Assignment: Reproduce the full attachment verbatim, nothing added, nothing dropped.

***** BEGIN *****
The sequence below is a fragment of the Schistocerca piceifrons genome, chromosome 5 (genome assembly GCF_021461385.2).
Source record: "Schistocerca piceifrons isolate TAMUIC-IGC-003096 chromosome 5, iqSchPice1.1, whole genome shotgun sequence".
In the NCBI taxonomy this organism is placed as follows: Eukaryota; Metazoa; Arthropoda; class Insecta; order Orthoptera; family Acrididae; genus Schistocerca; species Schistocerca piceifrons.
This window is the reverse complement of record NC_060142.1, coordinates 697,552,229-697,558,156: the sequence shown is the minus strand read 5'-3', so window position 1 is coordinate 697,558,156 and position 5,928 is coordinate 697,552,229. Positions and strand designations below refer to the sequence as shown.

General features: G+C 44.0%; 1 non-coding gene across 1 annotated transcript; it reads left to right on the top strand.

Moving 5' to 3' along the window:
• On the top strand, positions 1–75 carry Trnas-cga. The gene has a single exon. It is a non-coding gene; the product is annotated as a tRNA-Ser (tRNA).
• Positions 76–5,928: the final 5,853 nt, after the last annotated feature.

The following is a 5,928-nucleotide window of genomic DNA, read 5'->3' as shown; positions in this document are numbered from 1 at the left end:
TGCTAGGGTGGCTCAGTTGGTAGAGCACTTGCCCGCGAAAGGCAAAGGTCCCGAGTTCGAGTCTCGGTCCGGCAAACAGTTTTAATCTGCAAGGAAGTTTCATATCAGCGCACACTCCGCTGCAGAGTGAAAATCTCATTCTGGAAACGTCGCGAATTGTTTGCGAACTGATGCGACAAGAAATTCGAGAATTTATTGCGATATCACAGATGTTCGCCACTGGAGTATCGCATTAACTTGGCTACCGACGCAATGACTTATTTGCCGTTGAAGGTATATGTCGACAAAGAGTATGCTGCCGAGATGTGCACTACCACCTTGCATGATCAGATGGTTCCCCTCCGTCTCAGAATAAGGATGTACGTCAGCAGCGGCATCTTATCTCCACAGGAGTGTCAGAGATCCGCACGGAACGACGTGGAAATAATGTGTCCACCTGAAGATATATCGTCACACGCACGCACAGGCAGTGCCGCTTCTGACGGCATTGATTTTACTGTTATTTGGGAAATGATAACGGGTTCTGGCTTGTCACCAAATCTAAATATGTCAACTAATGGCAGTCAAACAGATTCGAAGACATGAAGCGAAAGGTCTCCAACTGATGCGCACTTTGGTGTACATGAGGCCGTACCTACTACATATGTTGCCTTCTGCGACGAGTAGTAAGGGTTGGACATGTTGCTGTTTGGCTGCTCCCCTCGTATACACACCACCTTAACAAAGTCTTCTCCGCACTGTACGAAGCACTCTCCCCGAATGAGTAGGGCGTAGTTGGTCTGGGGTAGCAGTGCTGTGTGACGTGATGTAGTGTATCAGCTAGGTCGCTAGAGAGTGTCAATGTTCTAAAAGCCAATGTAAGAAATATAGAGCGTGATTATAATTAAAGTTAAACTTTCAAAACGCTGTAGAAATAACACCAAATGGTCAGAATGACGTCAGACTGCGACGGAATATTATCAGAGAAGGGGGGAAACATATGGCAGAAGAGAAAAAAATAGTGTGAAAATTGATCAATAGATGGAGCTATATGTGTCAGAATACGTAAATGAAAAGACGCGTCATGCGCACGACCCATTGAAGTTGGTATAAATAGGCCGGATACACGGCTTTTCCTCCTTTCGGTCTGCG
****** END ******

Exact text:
The sequence below is a fragment of the Schistocerca piceifrons genome, chromosome 5 (genome assembly GCF_021461385.2).
Source record: "Schistocerca piceifrons isolate TAMUIC-IGC-003096 chromosome 5, iqSchPice1.1, whole genome shotgun sequence".
In the NCBI taxonomy this organism is placed as follows: Eukaryota; Metazoa; Arthropoda; class Insecta; order Orthoptera; family Acrididae; genus Schistocerca; species Schistocerca piceifrons.
This window is the reverse complement of record NC_060142.1, coordinates 697,552,229-697,558,156: the sequence shown is the minus strand read 5'-3', so window position 1 is coordinate 697,558,156 and position 5,928 is coordinate 697,552,229. Positions and strand designations below refer to the sequence as shown.

General features: G+C 44.0%; 1 non-coding gene across 1 annotated transcript; it reads left to right on the top strand.

Moving 5' to 3' along the window:
• On the top strand, positions 1–75 carry Trnas-cga. The gene has a single exon. It is a non-coding gene; the product is annotated as a tRNA-Ser (tRNA).
• Positions 76–5,928: the final 5,853 nt, after the last annotated feature.

The following is a 5,928-nucleotide window of genomic DNA, read 5'->3' as shown; positions in this document are numbered from 1 at the left end:
TGCTAGGGTGGCTCAGTTGGTAGAGCACTTGCCCGCGAAAGGCAAAGGTCCCGAGTTCGAGTCTCGGTCCGGCAAACAGTTTTAATCTGCAAGGAAGTTTCATATCAGCGCACACTCCGCTGCAGAGTGAAAATCTCATTCTGGAAACGTCGCGAATTGTTTGCGAACTGATGCGACAAGAAATTCGAGAATTTATTGCGATATCACAGATGTTCGCCACTGGAGTATCGCATTAACTTGGCTACCGACGCAATGACTTATTTGCCGTTGAAGGTATATGTCGACAAAGAGTATGCTGCCGAGATGTGCACTACCACCTTGCATGATCAGATGGTTCCCCTCCGTCTCAGAATAAGGATGTACGTCAGCAGCGGCATCTTATCTCCACAGGAGTGTCAGAGATCCGCACGGAACGACGTGGAAATAATGTGTCCACCTGAAGATATATCGTCACACGCACGCACAGGCAGTGCCGCTTCTGACGGCATTGATTTTACTGTTATTTGGGAAATGATAACGGGTTCTGGCTTGTCACCAAATCTAAATATGTCAACTAATGGCAGTCAAACAGATTCGAAGACATGAAGCGAAAGGTCTCCAACTGATGCGCACTTTGGTGTACATGAGGCCGTACCTACTACATATGTTGCCTTCTGCGACGAGTAGTAAGGGTTGGACATGTTGCTGTTTGGCTGCTCCCCTCGTATACACACCACCTTAACAAAGTCTTCTCCGCACTGTACGAAGCACTCTCCCCGAATGAGTAGGGCGTAGTTGGTCTGGGGTAGCAGTGCTGTGTGACGTGATGTAGTGTATCAGCTAGGTCGCTAGAGAGTGTCAATGTTCTAAAAGCCAATGTAAGAAATATAGAGCGTGATTATAATTAAAGTTAAACTTTCAAAACGCTGTAGAAATAACACCAAATGGTCAGAATGACGTCAGACTGCGACGGAATATTATCAGAGAAGGGGGGAAACATATGGCAGAAGAGAAAAAAATAGTGTGAAAATTGATCAATAGATGGAGCTATATGTGTCAGAATACGTAAATGAAAAGACGCGTCATGCGCACGACCCATTGAAGTTGGTATAAATAGGCCGGATACACGGCTTTTCCTCCTTTCGGTCTGCG